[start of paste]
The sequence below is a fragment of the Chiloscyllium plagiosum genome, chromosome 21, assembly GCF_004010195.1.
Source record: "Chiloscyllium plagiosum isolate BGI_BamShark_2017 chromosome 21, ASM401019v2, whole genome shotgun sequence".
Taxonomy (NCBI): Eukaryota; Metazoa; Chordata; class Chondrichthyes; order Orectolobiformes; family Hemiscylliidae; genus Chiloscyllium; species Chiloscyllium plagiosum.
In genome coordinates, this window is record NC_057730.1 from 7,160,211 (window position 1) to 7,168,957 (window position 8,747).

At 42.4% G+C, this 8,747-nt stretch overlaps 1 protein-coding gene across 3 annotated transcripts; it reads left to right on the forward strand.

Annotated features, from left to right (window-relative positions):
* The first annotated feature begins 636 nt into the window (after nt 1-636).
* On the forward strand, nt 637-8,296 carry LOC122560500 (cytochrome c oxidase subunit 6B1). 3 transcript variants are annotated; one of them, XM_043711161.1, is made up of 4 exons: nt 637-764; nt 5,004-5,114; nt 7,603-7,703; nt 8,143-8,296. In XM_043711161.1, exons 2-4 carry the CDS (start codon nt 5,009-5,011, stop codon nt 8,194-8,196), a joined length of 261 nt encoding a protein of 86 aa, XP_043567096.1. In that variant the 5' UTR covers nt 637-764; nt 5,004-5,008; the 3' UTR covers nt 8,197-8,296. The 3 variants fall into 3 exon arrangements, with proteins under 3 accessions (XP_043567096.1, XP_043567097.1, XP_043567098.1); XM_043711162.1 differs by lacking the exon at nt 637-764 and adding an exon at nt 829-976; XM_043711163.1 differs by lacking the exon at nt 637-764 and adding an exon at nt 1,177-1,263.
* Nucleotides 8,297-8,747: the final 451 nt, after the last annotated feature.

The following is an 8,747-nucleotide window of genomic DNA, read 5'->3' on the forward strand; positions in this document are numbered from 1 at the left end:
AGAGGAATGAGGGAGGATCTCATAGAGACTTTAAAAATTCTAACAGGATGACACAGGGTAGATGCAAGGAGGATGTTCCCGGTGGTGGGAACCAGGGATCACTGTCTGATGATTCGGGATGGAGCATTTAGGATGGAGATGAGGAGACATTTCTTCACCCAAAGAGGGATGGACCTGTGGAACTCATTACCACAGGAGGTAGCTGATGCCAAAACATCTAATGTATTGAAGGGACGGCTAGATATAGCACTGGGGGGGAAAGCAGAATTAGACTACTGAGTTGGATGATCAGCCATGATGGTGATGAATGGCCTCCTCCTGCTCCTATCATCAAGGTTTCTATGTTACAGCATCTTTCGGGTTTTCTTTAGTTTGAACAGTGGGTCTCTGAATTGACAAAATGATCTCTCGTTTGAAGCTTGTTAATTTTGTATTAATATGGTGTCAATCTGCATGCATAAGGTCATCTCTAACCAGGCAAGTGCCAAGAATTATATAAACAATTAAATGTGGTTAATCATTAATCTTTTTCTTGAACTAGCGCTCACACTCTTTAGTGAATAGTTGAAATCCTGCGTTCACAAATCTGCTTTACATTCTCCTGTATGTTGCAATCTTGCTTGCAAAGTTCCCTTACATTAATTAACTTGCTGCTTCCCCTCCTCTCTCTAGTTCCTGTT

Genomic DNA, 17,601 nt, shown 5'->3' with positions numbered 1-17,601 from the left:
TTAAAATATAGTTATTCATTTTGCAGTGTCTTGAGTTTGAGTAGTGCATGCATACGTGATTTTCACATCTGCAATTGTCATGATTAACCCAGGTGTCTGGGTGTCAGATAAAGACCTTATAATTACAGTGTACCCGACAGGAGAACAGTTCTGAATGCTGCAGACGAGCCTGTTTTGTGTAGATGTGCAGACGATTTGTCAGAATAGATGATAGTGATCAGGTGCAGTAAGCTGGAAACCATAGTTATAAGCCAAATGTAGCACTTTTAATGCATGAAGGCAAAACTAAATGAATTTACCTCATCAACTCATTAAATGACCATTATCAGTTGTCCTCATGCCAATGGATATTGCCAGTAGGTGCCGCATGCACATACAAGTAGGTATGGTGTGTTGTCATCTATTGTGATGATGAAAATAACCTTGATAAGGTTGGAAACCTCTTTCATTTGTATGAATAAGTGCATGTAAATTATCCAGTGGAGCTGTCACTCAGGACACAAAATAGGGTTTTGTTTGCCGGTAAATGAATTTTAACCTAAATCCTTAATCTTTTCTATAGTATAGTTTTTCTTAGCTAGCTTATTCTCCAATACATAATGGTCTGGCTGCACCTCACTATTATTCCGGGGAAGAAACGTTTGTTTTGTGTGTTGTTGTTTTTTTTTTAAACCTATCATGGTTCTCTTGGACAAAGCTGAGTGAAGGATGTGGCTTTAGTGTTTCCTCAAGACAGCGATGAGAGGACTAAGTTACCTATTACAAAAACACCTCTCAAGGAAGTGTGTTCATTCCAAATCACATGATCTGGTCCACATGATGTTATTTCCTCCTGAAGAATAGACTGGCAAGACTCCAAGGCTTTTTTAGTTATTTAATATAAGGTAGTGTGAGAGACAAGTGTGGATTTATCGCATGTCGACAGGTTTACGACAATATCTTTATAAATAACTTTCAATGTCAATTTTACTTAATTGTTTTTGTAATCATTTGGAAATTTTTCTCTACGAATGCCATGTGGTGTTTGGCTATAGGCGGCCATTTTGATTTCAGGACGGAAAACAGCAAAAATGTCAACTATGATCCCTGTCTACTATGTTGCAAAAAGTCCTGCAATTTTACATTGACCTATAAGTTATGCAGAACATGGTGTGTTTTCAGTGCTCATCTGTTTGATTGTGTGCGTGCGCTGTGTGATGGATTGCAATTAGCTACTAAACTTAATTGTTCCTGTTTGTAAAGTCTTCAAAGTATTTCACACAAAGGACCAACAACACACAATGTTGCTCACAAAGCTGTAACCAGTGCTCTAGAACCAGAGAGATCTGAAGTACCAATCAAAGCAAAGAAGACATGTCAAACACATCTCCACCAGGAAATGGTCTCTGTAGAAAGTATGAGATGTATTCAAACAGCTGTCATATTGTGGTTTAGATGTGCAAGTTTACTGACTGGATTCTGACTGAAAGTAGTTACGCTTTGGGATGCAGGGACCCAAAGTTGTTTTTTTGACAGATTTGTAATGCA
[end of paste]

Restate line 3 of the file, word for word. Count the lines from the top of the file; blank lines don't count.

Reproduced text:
Taxonomy (NCBI): Eukaryota; Metazoa; Chordata; class Chondrichthyes; order Orectolobiformes; family Hemiscylliidae; genus Chiloscyllium; species Chiloscyllium plagiosum.